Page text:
It was a two-day event filled with activities and demonstrations like talks about Herbs, a Dream Catcher Workshop, and Women’s Drum Demonstration:Struck by Lightning.
Two food trucks sold some traditional food, and not-so-traditional, food.
Frybread was a big item on the menu. I tried some with cinnamon and sugar and it reminded me a little of a thick, soft, cinnamon funnel cake. It was tasty, and no doubt fattening, which brings me to my next point.
I was given a short history lesson about frybread by the owner of the food truck I visited. When the US government forced the Indians to relocate to New Mexico, where their traditional crops of vegetables and beans wouldn’t grow, they gave them canned goods and the ingredients to make frybread: white flour, processed sugar and lard. By today’s standards, we all know how poorly this serves as nutrition.
“Frybread is revered by some as a symbol of Native pride and unity,” but it is also “ blamed for contributing to high levels of diabetes and obesity on reservations,” (Fry Bread, Inc). The Fry Bread link is interesting and worth a quick visit.
Generally, I like to take candid photos, following the implicit rule that if you are in a public place, you are fair game to be photographed. If I want to sell a photo I’ve taken of someone, however, I have to have signed permission. As a sign of respect, at this event, we were requested to ask permission before taking a photograph. We were granted permission to take photos of the Grand Entry with exception of a few particular times that included the veterans’ flag and honor songs.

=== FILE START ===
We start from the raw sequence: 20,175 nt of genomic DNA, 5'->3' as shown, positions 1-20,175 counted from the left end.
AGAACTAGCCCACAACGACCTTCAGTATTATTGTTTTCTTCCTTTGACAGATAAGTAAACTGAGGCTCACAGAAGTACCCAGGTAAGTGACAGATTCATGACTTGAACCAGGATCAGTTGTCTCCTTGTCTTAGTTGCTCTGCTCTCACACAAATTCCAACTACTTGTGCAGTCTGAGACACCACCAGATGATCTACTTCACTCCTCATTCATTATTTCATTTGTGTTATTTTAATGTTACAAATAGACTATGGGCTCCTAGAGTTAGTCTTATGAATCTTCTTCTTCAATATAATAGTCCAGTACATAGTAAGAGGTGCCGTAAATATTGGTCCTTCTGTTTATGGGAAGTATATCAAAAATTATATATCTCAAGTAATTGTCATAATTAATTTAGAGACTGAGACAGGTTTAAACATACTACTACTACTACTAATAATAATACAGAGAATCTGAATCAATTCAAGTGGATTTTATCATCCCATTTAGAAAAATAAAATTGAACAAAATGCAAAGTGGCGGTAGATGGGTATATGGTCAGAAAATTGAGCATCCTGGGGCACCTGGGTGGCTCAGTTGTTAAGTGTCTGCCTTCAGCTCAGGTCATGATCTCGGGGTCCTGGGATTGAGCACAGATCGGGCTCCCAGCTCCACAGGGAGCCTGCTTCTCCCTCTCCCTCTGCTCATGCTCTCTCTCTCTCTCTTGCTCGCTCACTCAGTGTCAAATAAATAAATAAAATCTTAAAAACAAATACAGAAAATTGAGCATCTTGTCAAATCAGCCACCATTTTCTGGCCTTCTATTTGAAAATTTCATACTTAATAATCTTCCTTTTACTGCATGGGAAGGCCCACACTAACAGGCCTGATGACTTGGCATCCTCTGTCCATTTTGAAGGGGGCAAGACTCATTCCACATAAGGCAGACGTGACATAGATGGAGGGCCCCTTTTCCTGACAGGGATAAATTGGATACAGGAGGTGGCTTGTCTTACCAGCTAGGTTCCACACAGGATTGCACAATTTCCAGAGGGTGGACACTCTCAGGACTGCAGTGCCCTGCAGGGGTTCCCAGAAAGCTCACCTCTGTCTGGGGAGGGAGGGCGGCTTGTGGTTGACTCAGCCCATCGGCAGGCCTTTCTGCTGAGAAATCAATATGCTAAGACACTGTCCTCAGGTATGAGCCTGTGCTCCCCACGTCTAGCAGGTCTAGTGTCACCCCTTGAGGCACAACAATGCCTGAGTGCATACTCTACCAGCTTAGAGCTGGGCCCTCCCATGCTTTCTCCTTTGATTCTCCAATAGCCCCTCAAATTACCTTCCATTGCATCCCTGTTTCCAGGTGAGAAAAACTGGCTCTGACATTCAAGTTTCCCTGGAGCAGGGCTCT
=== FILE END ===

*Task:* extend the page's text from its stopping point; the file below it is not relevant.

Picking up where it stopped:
I spoke with the woman in front, in this photo, who told me she is 50% Native, but when she is not attending special events, she lives as the rest of us do. She is the mother of the young man with the long head dress in the above picture. The head dress was a gift from her. She is proud and happy that her son chooses to participate and honor his native heritage.
This tiny dancer captured my heart. I also photographed another young girl, a little older than this one, who I overheard was participating for the first time. I snapped a shot of her as she was lining up for the Grand Entry. She was standing, very attentive and solemn, beside a woman who was teaching her what to do. I neglected to ask for permission before I captured that moment, so I am not sharing it here.
Fort Ancient, the site of the gathering is located in Warren County, Ohio, on a plateau above the Little Miami River. It is a prehistoric site built during the Hopewell Culture from 100 BC to 500 AD and consists of earthen walls and mounds built and used by prehistoric people to mark the movements of the sun and moon. Fort Ancient was primarily used for ceremonial and social gatherings on certain days of the year, as identified by solar and lunar movements.
“Today the structure is considered to be the largest and best preserved prehistoric Indian enclosure in North America,” (Ohio.com, Celebration a Gathering of the Four Directions).